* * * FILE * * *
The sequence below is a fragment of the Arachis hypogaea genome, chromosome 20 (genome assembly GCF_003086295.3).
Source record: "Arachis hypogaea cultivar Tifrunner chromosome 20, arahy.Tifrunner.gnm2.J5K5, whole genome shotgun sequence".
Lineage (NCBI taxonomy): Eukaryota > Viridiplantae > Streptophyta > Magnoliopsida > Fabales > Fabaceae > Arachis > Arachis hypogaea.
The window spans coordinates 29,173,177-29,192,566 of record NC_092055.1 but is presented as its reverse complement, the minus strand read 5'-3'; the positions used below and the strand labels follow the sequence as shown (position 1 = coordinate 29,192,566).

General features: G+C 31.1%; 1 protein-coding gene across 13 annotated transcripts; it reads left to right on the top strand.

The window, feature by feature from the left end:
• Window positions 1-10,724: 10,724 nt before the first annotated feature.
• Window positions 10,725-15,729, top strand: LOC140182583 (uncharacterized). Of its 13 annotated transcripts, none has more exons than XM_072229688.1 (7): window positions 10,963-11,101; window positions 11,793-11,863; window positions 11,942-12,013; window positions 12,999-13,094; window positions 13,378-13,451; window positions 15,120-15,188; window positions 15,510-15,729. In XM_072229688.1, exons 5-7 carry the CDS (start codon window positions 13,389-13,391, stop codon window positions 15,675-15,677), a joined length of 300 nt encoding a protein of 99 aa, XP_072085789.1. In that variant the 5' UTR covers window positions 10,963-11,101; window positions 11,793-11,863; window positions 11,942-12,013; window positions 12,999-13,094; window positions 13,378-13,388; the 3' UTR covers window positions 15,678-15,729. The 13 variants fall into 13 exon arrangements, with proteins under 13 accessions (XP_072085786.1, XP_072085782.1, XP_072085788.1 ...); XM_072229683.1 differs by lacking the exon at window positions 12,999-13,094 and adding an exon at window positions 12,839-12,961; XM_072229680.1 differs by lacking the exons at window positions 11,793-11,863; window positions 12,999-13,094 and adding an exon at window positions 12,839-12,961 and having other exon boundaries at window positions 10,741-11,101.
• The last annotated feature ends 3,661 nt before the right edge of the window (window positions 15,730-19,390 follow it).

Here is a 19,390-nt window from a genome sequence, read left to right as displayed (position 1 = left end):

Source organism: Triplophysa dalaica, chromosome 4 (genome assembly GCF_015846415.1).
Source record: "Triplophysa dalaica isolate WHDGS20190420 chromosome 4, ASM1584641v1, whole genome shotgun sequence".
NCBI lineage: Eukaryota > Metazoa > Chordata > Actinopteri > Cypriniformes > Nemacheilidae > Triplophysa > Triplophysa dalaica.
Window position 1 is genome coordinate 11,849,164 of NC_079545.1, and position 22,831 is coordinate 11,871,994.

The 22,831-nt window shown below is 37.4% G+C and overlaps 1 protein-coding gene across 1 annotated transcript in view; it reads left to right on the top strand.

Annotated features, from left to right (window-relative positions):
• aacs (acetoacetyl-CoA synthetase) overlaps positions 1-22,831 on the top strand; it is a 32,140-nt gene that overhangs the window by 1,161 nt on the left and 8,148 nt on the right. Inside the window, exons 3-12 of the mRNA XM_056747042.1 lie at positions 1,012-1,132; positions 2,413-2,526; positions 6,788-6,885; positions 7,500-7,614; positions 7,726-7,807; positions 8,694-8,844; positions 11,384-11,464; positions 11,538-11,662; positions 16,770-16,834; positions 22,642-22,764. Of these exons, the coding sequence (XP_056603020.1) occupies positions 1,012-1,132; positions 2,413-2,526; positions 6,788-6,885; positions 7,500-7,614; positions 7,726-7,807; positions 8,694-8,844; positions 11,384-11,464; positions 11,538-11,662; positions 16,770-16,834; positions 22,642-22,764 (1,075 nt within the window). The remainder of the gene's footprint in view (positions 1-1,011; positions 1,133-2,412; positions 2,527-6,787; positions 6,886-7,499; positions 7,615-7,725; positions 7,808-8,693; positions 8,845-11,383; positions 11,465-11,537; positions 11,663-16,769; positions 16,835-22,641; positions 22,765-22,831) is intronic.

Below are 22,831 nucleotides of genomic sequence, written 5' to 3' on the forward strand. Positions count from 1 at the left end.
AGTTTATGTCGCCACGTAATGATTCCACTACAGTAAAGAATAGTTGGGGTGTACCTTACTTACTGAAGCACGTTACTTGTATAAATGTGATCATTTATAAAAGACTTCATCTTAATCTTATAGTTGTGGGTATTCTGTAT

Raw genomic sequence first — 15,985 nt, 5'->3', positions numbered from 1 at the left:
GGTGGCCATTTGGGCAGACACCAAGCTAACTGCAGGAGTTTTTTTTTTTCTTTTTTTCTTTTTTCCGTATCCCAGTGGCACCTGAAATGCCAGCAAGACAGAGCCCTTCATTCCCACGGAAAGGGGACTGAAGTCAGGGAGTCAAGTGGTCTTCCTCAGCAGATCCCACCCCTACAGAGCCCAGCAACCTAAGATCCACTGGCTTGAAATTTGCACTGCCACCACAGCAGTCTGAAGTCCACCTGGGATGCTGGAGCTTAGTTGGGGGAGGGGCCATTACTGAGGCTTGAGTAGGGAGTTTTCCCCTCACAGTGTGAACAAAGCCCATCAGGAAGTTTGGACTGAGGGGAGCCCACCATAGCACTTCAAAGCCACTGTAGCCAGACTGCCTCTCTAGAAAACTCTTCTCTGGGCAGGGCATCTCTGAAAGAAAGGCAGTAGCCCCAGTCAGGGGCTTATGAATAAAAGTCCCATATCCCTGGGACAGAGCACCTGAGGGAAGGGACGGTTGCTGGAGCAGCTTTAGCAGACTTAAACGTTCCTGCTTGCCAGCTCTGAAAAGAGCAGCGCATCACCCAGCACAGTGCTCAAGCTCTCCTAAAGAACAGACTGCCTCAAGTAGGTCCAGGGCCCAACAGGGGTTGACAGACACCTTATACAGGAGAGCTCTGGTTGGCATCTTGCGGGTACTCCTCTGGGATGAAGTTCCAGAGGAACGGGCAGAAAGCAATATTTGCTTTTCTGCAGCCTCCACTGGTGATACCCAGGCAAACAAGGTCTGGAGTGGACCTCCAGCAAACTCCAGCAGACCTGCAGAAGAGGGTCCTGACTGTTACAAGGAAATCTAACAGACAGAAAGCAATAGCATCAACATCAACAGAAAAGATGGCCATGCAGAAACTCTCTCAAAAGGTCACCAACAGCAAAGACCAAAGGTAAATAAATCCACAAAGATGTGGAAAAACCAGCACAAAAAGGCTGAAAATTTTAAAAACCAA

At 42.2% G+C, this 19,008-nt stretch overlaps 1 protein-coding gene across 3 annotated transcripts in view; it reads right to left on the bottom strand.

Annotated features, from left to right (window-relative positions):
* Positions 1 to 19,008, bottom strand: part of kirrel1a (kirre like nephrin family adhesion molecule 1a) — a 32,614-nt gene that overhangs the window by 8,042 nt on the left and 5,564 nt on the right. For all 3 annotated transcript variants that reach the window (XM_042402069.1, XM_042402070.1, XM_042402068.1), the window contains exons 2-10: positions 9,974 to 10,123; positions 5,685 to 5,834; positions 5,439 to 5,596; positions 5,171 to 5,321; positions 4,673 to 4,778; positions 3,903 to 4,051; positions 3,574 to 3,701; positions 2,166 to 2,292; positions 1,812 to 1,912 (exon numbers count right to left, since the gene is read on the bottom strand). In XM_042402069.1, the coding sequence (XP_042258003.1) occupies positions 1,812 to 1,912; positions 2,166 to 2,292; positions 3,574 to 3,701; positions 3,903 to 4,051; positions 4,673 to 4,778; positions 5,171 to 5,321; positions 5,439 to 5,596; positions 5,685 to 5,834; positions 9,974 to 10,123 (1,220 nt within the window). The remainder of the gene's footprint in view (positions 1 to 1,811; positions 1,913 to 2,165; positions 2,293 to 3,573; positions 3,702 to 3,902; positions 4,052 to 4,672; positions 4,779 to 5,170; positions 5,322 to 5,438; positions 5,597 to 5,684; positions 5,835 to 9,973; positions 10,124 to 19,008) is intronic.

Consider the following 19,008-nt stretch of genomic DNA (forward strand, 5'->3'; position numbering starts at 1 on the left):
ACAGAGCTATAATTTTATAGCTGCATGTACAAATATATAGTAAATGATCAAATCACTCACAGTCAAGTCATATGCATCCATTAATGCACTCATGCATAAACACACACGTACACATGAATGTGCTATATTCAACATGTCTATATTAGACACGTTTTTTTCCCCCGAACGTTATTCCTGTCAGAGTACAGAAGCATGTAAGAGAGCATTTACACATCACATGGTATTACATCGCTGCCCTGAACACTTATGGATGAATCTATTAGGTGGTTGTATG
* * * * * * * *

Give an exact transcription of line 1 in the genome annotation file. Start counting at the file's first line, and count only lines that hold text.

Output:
The sequence below is a fragment of the Arachis hypogaea genome, chromosome 20 (genome assembly GCF_003086295.3).